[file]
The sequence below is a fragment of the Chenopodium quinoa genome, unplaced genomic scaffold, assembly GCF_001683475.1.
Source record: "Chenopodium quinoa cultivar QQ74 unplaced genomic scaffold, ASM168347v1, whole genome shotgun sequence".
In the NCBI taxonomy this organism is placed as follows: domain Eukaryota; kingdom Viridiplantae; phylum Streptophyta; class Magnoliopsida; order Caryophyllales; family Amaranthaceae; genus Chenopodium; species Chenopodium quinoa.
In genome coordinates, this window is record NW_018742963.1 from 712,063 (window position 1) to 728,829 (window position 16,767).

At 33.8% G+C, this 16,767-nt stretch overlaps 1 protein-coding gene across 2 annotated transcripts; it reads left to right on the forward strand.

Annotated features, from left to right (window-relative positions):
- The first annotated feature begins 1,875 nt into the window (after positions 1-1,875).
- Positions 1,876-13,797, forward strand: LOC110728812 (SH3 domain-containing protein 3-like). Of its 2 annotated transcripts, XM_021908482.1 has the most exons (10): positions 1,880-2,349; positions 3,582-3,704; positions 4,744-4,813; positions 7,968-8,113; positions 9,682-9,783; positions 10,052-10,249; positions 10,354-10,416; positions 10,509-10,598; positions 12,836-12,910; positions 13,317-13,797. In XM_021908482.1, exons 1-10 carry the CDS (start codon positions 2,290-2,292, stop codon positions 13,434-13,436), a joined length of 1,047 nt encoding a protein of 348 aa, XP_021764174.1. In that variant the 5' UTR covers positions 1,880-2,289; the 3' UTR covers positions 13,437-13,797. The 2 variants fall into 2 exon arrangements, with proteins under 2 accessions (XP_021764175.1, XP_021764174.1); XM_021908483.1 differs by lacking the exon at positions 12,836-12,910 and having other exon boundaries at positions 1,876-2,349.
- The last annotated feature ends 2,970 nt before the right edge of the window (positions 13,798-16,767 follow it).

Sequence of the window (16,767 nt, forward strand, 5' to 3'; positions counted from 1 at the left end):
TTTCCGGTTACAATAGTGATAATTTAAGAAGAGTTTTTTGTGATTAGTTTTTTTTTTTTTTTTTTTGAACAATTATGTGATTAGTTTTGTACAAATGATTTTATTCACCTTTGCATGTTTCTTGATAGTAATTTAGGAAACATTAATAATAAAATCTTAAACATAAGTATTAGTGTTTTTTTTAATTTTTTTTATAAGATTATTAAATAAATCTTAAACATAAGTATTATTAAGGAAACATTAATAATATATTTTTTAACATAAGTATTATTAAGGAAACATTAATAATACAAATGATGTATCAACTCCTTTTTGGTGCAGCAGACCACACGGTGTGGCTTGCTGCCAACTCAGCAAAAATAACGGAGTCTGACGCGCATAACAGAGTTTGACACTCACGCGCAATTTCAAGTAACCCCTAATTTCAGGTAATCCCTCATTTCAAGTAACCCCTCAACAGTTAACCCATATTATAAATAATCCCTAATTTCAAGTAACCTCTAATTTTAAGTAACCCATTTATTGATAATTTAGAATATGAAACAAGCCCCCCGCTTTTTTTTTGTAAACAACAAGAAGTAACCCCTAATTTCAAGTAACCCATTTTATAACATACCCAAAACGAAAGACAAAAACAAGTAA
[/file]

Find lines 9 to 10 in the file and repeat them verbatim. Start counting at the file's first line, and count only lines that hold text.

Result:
- The last annotated feature ends 2,970 nt before the right edge of the window (positions 13,798-16,767 follow it).

Sequence of the window (16,767 nt, forward strand, 5' to 3'; positions counted from 1 at the left end):